Recently, it has been shown how to automatically translate any problem in NP, expressed in the language of second-order logic, into a STRIPS planning problem. In this work, we extend this translation by considering decision problems in the polynomial-time hierarchy (PH) and not just NP. Since decision problems in PH require in general exponentially-long “certificates”, the plans (if any) for the resulting STRIPS problems may have exponential length. Besides explaining the novel translations, we present experimental results and discuss the challenges that such problems pose.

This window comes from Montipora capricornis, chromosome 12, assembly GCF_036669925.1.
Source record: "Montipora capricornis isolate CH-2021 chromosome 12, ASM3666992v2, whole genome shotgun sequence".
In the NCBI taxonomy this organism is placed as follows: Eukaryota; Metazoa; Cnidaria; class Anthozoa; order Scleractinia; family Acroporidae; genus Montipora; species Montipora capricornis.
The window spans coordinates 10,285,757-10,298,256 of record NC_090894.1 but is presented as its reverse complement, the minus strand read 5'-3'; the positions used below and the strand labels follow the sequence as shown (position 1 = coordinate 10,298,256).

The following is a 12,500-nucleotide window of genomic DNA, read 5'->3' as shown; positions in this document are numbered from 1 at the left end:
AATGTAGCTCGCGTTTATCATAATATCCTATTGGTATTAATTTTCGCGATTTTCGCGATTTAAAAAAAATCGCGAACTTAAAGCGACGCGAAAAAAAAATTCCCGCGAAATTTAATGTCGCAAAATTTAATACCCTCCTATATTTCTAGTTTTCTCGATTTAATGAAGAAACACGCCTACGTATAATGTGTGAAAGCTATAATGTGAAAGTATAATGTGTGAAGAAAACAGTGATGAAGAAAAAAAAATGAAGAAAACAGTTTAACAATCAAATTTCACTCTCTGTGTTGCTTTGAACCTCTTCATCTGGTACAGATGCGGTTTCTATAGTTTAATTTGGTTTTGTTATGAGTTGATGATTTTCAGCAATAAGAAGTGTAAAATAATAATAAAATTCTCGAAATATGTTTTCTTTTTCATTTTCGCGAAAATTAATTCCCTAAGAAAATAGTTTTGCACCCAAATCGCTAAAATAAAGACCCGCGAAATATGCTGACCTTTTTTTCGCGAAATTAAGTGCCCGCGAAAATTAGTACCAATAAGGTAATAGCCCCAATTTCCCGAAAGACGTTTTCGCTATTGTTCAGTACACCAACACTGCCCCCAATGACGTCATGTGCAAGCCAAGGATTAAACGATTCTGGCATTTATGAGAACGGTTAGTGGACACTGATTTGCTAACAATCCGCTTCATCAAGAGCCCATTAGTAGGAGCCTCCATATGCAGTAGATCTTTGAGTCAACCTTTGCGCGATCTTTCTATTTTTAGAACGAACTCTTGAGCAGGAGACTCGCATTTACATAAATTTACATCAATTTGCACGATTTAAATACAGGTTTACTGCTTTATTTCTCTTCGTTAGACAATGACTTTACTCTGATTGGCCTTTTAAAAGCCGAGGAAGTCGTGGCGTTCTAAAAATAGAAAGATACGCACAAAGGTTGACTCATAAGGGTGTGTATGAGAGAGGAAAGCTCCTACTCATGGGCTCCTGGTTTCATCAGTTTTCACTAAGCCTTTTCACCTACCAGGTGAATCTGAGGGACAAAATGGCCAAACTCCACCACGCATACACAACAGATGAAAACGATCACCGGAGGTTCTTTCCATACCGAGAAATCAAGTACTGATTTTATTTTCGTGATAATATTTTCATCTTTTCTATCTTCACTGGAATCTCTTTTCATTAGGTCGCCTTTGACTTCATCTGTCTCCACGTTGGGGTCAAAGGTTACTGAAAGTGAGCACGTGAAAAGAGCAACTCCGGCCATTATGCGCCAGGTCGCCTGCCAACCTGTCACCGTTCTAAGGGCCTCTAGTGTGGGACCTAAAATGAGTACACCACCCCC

Planning with partial observability can be formulated as a non-deterministic search problem in belief space. The problem is harder than classical planning as keeping track of beliefs is harder than keeping track of states, and searching for action policies is harder than searching for action sequences. In this work, we develop a framework for partial observability that avoids these limitations and leads to a planner that scales up to larger problems. For this, the class of problems is restricted to those in which 1) the non-unary clauses representing the uncertainty about the initial situation are nvariant, and 2) variables that are hidden in the initial situation do not appear in the body of conditional effects, which are all assumed to be deterministic. We show that such problems can be translated in linear time into equivalent fully observable non-deterministic planning problems, and that an slight extension of this translation renders the problem solvable by means of classical planners. The whole approach is sound and complete provided that in addition, the state-space is connected. Experiments are also reported.